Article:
It has been an inspiring start to the year for ethical gold. In January the Fairtrade Foundation launched the ‘I Do’ campaign, designed to encourage couples to purchase Fairtrade gold when they buy their wedding rings. The website saw over 15,000 unique visitors and three quarters of a million people engaged with the campaign on social media.
In March, ethical jewellery pioneers CRED Jewellery received the largest ever shipment of Fairtrade gold into the UK and announced an increase in sales of Fairtrade gold jewellery. On top of this, thirty three new UK goldsmiths joined the Goldsmith’s Registration Scheme, the Fairtrade Foundation’s initiative to supply Fairtrade gold to small independent jewellers.
Consumers can now buy ethical engagement and wedding rings, bespoke jewellery and even one-of-a-kind pieces by top designers and know exactly where the gold and silver in them has come from. So what’s next for Fairtrade gold?
With such a positive beginning, it would be easy to sit back and relax, but that is precisely what jewellery designers working with Fairtrade gold are not doing.
CRED are ethical jewellery pioneers who make a lot of the Fairtrade gold jewellery sold in the UK. They played a key role in the launch of Fairtrade gold in 2011, and were the first company in the world to produce a Fairtrade gold wedding ring.
According to CEO Alan Frampton, interest in Fairtrade gold is increasing. Visits to CRED’s website have increased by 70-80 percent in the last 12 months, and they have just received a 15kg shipment of Fairtrade gold, enough to make 3750 Fairtrade gold wedding rings.
Alan is completely dedicated to Fairtrade gold:
“Fairtrade gold has added to the lives of those who mine it. It is a material that hasn’t caused suffering.”
Despite the success of CRED, Alan worries that the jewellery industry is “too traditional” and many consumers still don’t know about sustainability. Last autumn, CRED commissioned market research that found only three percent of consumers know about Fairtrade gold, compared to sixty four percent who know about Fairtrade tea and coffee, and half who know about Fairtrade chocolate.
These findings have only added to his determination to make more people aware of the difference that mining communities see when selling on Fairtrade terms. He featured in a recent Swiss documentary about the negative side of gold mining advocating Fairtrade gold, and he makes regular appearances in local media “This isn’t a five minute job” he says, “you have to be utterly committed to it.”
Another brand who are fully embracing Fairtrade gold this year is ethical diamond brand Arctic Circle. At the beginning of the year they re-launched with an announcement that they would make all future diamond engagement and wedding rings with Fairtrade gold.
In doing this, they will create a fully traceable engagement and wedding ring. The gold will be Fairtrade, and the diamonds sourced from a sustainable Canadian diamond mine with a certificate and serial number for each one. CEO Judith Lockwood is committed to using Fairtrade gold in all future designs:
“It made complete sense to place this diamond within Fairtrade gold. It is a perfect, complimentary partnership of diamond and gold.”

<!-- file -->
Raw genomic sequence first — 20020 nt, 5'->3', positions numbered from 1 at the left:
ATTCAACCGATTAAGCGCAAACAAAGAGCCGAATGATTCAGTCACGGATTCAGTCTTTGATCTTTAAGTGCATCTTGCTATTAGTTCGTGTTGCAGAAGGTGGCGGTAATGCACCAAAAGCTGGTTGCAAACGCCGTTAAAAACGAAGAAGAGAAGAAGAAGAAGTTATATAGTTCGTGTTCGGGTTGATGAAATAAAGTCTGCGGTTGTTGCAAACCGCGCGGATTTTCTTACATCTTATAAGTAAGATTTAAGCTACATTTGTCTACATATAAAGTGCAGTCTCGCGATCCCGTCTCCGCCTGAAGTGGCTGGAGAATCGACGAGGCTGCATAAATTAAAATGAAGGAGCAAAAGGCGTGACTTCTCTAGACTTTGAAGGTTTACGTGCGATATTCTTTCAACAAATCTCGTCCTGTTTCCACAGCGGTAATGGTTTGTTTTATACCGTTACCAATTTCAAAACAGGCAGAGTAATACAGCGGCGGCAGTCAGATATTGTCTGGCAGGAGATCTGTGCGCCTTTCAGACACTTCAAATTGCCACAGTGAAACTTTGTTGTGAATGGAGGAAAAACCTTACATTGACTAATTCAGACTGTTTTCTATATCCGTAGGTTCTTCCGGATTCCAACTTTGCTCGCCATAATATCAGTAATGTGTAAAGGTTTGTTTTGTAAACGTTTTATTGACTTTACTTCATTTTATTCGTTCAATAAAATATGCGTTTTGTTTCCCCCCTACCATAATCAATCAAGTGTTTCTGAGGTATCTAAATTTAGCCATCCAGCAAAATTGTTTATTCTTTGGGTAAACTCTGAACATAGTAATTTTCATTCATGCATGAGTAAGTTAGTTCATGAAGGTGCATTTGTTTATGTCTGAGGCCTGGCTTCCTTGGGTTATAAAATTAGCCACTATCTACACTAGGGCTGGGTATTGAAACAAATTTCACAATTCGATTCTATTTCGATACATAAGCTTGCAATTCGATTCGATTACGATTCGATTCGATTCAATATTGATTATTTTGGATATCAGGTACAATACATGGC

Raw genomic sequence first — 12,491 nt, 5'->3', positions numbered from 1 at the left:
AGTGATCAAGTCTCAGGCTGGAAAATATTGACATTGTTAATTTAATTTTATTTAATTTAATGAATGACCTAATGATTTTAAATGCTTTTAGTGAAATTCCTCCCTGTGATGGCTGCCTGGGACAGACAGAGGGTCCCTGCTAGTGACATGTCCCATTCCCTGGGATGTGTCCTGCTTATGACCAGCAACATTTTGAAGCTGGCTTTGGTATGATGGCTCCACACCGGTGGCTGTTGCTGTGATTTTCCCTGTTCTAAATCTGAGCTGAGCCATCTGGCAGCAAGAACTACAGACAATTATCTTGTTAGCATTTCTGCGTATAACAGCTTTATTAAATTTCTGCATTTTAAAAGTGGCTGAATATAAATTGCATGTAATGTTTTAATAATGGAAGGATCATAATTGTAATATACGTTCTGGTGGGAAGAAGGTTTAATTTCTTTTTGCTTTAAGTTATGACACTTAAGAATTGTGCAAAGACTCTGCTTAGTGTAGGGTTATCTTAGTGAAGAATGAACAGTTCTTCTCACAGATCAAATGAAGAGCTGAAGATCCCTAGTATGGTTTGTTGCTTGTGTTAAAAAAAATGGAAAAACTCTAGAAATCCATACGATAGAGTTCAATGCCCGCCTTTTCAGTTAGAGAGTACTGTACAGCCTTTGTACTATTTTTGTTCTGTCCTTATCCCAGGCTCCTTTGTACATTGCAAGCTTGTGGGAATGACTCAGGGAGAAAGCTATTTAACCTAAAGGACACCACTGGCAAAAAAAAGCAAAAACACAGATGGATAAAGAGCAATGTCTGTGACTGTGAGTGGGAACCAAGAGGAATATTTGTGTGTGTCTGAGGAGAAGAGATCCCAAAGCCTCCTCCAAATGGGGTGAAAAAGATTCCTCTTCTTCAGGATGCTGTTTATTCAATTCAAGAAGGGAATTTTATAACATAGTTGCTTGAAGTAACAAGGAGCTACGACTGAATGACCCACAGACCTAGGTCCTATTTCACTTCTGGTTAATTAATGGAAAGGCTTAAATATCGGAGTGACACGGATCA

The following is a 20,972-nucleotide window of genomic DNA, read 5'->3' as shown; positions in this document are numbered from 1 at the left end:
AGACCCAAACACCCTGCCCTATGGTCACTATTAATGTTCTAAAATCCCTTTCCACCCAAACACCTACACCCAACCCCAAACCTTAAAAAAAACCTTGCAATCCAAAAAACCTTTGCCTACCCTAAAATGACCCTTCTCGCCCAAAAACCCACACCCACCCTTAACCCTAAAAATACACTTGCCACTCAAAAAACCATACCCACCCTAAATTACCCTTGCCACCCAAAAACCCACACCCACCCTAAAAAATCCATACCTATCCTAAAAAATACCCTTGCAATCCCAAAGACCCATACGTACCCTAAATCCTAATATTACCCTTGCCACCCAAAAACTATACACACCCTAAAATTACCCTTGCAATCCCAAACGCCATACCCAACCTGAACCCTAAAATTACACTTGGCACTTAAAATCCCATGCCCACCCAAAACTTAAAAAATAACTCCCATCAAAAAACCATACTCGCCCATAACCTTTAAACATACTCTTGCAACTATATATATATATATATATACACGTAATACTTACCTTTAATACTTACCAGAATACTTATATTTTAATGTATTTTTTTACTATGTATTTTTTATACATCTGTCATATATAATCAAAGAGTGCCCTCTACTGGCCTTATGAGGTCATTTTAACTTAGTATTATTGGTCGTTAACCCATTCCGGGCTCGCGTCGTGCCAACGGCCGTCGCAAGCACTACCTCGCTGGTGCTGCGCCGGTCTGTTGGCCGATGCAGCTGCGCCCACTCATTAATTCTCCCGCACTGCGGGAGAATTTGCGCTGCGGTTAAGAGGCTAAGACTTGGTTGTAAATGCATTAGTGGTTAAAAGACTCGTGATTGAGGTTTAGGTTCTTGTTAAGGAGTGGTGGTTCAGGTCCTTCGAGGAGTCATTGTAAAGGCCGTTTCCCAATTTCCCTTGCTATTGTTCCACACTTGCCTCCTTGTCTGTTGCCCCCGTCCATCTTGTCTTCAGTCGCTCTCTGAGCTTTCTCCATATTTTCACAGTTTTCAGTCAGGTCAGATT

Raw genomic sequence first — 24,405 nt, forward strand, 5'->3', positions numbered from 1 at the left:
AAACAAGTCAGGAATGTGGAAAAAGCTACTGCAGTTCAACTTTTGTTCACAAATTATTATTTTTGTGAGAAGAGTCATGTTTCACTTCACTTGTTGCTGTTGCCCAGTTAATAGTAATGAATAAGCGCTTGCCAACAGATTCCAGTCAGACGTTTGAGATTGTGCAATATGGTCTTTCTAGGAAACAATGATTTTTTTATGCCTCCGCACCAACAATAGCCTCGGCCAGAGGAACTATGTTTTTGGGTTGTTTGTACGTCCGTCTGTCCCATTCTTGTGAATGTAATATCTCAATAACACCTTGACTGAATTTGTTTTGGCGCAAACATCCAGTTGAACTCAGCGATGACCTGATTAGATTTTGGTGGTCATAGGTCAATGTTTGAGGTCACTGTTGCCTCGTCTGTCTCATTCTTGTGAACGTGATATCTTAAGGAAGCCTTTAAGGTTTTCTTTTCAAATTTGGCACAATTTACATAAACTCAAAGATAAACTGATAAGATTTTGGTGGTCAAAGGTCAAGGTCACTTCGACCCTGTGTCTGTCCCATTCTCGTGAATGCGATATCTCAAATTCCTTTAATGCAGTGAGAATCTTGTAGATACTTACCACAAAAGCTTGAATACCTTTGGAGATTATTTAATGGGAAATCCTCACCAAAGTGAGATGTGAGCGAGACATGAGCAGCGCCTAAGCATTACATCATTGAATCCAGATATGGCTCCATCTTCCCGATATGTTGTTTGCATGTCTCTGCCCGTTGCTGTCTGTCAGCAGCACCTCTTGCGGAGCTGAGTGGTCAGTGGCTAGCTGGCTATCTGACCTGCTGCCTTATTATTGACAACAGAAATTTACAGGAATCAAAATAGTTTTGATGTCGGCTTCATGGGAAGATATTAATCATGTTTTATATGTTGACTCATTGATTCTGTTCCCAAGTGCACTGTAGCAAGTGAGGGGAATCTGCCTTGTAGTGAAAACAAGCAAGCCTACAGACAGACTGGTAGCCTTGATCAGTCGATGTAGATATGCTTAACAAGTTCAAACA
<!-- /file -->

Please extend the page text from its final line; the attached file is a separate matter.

Judith believes interest in Fairtrade gold is growing steadily, and has identified a “conscientious consumer,” someone “who looks for the Fairtrade brand whether it is roses or cotton t-shirts, the individual who wants to support growers, farmers and artisans.”
She is just as aware as Alan Frampton of the need to keep reminding potential customers that they have a choice and that ethical gold is out there:
“We are starting to hold events and attend bridal events within retail stores – meeting, talking and sharing directly with their customers to tell the story and share the benefits of the mining communities. Fairtrade gold is all about people from beginning to end.”
Someone who agrees that consumers are becoming more aware is Harriet Kelsall, one of the first twenty designers to become a Fairtrade gold licensee and who now has a team of thirty five working in her bespoke jewellery business:
“There definitely is a conscientious consumer – someone who is actively seeking and looking for ethical products and the number of these people has grown substantially since 2010.”
Nevertheless Harriet also thinks that there is much more work to do:
“We need to reach further and do more. There are customers who are still not aware of Fairtrade gold.”
Harriet also thinks that Fairtrade businesses should speak to each other whether it’s coffee, tea, chocolate, gold and share their success and knowledge. “Businesses need to help each other.”
Research may indicate that awareness of Fairtrade gold is still low, but enthusiasm for Fairtrade gold is extremely high. This is especially true of those who are using it to make and sell jewellery. “If you are a jewellery designer wanting to use Fairtrade gold”, Alan says “go for it. There’s a huge potential market to tap into.” There is a huge amount of optimism and passion for Fairtrade gold among businesses and designers.
Today is the second ever Fashion Revolution Day – a sign that the clothing industry is finally waking up to its unethical practices – but we mustn’t forget that it took many years for people to start realising their clothing was being made in sweatshops, in horrible, cruel conditions. This kind of change doesn’t happen overnight.
What matters is that there are so many inspiring leaders who are passionate about Fairtrade gold and able to keep telling the Fairtrade gold story spreading the word that no person should die or suffer to bring us a piece of jewellery, however beautiful. With Fairtrade, artisanal and smallscale miners can work towards a brighter future.
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